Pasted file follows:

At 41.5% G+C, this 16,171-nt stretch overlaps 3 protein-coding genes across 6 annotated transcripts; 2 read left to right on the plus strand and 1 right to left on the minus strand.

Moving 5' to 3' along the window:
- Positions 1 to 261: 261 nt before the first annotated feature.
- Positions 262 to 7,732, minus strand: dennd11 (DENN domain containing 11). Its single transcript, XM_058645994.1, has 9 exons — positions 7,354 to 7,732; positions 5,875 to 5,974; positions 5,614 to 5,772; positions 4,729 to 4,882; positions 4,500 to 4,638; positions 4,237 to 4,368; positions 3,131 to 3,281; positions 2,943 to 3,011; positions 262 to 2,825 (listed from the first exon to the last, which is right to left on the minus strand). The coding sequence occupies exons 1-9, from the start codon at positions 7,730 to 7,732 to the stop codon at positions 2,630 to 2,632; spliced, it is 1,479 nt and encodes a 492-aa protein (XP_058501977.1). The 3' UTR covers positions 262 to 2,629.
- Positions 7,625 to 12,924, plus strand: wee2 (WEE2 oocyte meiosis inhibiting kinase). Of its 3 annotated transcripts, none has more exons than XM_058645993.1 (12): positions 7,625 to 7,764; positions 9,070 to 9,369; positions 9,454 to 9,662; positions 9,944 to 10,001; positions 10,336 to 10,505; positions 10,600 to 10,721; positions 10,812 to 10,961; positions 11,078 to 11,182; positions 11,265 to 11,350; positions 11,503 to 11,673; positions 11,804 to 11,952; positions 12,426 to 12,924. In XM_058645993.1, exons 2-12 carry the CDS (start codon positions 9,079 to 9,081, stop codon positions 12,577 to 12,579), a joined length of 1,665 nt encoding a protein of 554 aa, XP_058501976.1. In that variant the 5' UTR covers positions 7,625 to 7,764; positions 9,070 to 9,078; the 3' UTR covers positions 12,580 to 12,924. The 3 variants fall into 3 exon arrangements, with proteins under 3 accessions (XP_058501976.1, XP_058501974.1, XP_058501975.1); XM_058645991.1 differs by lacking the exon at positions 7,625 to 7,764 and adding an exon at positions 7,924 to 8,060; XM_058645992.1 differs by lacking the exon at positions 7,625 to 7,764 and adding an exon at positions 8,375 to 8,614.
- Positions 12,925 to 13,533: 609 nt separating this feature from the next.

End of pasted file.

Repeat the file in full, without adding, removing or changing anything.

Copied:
At 41.5% G+C, this 16,171-nt stretch overlaps 3 protein-coding genes across 6 annotated transcripts; 2 read left to right on the plus strand and 1 right to left on the minus strand.

Moving 5' to 3' along the window:
- Positions 1 to 261: 261 nt before the first annotated feature.
- Positions 262 to 7,732, minus strand: dennd11 (DENN domain containing 11). Its single transcript, XM_058645994.1, has 9 exons — positions 7,354 to 7,732; positions 5,875 to 5,974; positions 5,614 to 5,772; positions 4,729 to 4,882; positions 4,500 to 4,638; positions 4,237 to 4,368; positions 3,131 to 3,281; positions 2,943 to 3,011; positions 262 to 2,825 (listed from the first exon to the last, which is right to left on the minus strand). The coding sequence occupies exons 1-9, from the start codon at positions 7,730 to 7,732 to the stop codon at positions 2,630 to 2,632; spliced, it is 1,479 nt and encodes a 492-aa protein (XP_058501977.1). The 3' UTR covers positions 262 to 2,629.
- Positions 7,625 to 12,924, plus strand: wee2 (WEE2 oocyte meiosis inhibiting kinase). Of its 3 annotated transcripts, none has more exons than XM_058645993.1 (12): positions 7,625 to 7,764; positions 9,070 to 9,369; positions 9,454 to 9,662; positions 9,944 to 10,001; positions 10,336 to 10,505; positions 10,600 to 10,721; positions 10,812 to 10,961; positions 11,078 to 11,182; positions 11,265 to 11,350; positions 11,503 to 11,673; positions 11,804 to 11,952; positions 12,426 to 12,924. In XM_058645993.1, exons 2-12 carry the CDS (start codon positions 9,079 to 9,081, stop codon positions 12,577 to 12,579), a joined length of 1,665 nt encoding a protein of 554 aa, XP_058501976.1. In that variant the 5' UTR covers positions 7,625 to 7,764; positions 9,070 to 9,078; the 3' UTR covers positions 12,580 to 12,924. The 3 variants fall into 3 exon arrangements, with proteins under 3 accessions (XP_058501976.1, XP_058501974.1, XP_058501975.1); XM_058645991.1 differs by lacking the exon at positions 7,625 to 7,764 and adding an exon at positions 7,924 to 8,060; XM_058645992.1 differs by lacking the exon at positions 7,625 to 7,764 and adding an exon at positions 8,375 to 8,614.
- Positions 12,925 to 13,533: 609 nt separating this feature from the next.